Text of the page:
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Arranging a Marriage in India
Transcript of Arranging a Marriage in India
By: Serena Nanda
• Almost all marriages are arranged in India by the parents of the bride and groom.
• The considering factors are: personality, skin color, character, education, social class and physical appearance.
• Marriage in India is taken very seriously; it may take years to find a perfect match.
• The bride and groom usually do not meet until the wedding day.
• A family’s reputation is the most important factor.
How does the article relate to the assigned reading?
"The group is tied through mutual bonds of loyalty and can often function as a corporation in situations of war, as well as in peaceful negotiations over, say, marriage payments or trade. In this kind of society, marriage does not take place between single individuals on the basis of personal preference, but between groups." (Erikson, 103)
"... parents have always meddled in the marriages of their children... These nearly perennial issues are tied to the fact that kinship is connected with inheritance and succession. Both institutions are to do with the transmission of resources from one generation to the next." (Erikson, 104)
"... the single most important driving force in human action is the drive for reproduction. Men do their utmost to spread their genetic material, and women seek men who can protect them and their offspring while the children are small and defenseless. Culture and society, including kinship systems, develop more or less as side-effects of these inborn needs." (Erikson, 112)
Current Event/ Social Issue
Some countries also have customs/traditions that are similar to the traditions in India of arranged marriages. In many rural and semi-urban areas of China, arranged marriage is still practiced today. The man’s family explores and asks about the woman’s family so it can preserve the reputation of the family. The bride’s family also asks about the groom’s family to know about the status and wealth of the groom. This would let them to be ensured that the bride would live a happy life.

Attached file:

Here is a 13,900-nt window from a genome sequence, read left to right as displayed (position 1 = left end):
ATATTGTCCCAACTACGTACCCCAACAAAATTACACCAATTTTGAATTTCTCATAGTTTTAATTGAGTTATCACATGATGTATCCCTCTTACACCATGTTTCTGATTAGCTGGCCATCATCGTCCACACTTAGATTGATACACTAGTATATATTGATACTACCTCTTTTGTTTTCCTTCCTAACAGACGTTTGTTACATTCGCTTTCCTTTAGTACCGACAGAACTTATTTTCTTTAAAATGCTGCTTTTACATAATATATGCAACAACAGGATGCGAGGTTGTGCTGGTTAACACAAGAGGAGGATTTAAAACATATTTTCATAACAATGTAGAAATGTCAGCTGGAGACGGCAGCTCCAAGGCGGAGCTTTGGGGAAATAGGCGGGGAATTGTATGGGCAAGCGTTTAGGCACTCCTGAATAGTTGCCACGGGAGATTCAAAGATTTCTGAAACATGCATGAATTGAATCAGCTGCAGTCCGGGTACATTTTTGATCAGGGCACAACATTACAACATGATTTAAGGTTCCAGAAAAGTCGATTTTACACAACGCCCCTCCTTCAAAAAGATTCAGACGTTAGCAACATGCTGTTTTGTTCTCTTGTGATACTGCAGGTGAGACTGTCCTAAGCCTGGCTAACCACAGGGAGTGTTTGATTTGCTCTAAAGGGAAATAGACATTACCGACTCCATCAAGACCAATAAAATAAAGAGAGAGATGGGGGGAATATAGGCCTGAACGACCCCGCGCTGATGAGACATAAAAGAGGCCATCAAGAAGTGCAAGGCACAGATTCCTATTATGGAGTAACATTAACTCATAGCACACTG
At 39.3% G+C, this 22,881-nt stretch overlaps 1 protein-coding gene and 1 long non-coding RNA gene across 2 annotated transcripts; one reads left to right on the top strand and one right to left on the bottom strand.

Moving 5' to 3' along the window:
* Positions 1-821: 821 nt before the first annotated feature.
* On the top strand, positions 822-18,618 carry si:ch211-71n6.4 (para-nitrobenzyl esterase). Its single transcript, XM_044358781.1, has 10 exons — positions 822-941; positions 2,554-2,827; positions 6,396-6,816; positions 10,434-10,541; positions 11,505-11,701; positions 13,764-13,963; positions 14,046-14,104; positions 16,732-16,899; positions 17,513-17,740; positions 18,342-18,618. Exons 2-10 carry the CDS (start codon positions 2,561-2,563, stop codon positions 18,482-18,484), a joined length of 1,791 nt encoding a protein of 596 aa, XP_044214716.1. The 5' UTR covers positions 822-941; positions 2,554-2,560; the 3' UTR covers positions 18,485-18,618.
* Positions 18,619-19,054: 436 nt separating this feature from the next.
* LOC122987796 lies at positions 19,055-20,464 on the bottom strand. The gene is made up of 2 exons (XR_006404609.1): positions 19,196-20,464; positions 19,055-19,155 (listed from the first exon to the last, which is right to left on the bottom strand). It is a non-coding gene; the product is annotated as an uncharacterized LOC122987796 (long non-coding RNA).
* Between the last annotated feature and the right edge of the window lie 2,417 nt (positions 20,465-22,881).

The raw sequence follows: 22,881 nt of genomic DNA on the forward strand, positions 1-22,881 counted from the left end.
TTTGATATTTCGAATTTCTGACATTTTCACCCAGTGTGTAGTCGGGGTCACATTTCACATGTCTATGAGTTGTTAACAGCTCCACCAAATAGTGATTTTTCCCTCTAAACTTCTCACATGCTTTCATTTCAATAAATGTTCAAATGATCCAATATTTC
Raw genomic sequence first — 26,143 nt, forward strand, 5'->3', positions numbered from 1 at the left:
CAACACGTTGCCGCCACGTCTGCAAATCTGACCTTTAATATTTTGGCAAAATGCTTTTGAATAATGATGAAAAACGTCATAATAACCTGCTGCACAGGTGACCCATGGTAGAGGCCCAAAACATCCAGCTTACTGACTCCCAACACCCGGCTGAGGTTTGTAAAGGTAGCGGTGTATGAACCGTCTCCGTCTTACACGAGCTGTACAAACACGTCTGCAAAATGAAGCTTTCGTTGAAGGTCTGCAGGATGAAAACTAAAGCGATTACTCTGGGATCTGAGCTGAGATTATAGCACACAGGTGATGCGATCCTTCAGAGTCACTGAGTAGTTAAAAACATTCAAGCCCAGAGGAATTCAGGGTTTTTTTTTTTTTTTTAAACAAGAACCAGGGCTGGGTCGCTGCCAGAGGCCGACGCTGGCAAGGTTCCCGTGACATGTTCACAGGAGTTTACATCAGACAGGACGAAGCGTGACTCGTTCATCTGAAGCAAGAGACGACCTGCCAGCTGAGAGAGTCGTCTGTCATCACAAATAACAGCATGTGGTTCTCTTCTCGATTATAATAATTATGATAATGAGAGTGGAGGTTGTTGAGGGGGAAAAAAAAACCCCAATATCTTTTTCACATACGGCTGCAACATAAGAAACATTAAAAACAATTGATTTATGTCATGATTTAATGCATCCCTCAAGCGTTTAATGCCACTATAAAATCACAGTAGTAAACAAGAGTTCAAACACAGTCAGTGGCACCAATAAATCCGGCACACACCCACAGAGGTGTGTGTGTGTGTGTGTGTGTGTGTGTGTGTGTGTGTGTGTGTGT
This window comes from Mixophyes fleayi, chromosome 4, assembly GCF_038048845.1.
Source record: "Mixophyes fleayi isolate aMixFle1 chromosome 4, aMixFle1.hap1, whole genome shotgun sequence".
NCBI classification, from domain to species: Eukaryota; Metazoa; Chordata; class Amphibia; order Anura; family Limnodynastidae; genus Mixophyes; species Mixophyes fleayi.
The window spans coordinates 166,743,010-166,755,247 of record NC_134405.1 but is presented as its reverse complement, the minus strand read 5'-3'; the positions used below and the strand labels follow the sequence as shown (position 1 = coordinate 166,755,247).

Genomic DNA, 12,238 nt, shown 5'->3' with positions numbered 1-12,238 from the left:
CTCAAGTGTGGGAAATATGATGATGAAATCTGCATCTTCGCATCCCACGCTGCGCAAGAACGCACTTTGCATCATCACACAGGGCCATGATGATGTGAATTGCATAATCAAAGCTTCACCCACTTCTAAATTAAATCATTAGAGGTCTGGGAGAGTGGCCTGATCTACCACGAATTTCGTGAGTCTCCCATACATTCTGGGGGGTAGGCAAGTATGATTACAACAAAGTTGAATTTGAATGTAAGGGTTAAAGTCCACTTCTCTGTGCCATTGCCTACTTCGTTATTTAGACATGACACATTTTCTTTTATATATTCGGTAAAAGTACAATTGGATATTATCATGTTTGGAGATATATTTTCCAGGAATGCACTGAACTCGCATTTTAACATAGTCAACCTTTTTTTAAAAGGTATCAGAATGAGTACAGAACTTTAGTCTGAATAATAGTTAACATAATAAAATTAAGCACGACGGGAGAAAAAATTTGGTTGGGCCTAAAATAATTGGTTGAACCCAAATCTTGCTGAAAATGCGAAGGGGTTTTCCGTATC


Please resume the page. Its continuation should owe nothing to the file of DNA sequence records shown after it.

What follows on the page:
About the Author
Professor emeritus of anthropology at John Jay College of Criminal Justice, City University of New York
Focused on the issue of gender diversity and hijras in India
Arranging a Marriage in India
Analysis of Current Event From an Anthropological Perspective
Serena Nanda (13 August 1938)
Cultural Anthropology, 1980
Neither Man nor Woman, 1990
Gender Diversity. Cross Cultural Variations, 2000
And several more including crime novels such as her most recent book "The Gift of a Bride: A Tale of Anthropology, Matrimony and Murder."
1. Do you agree that it is less stressful and more successful if the marriage is arranged by the family?
2. Can you think of any reason why you should or should not let your parents arrange your marriage?
3. Do you think it’s possible for the U.S. to have arranged marriages become a norm? If it did, would this lower the divorce rate?
4. If arranging marriages became a norm in the U.S., do you think this would help with the self-confidence issues that so many young people face?
5. Do you believe that the traditions in India to arrange a marriage go against our ideas of individualism and romanticism?
6. In India, marriages between two people of similar social classes is very important. Do you agree that this should be a major deciding factor in a marriage?
7. As seen in the article, do you think that parents can be overly picky in choosing a spouse for their child?
Eriksen, T. H. (2010). Small places, large issues: An introduction to social and cultural anthropology. London: Pluto.
Kalyani. (n.d.). Retrieved March 22, 2016, from http://futurescopes.com/arranged-marriages/8162/countries-where-arranged-marriages-are-common
Nanda, S. (2000). Arranging a Marriage in India. In S. Nanda (Author), Stumbling Toward Truth: Anthropologists at Work (pp. 196-204). Waveland Press.
Serena Nanda. (n.d.). Retrieved March 22, 2016, from https://de.wikipedia.org/wiki/Serena_Nanda
Serena Nanda. (n.d.). Retrieved March 22, 2016, from http://www.amazon.com/Serena-Nanda/e/B000APHP4Y
Many anthropologists from the United States do not agree with arranging marriage. But from their perspective, they think that when forcing children into something, it is too important to take into the consideration of all the factors that might influence parents’ children, which is serious business and such cases as these should not be taken frivolously. In general, anthropologists have to explore how the process of arranged marriages in some certain cultures make sense and that these cultures have evident reasons for practicing the tradition.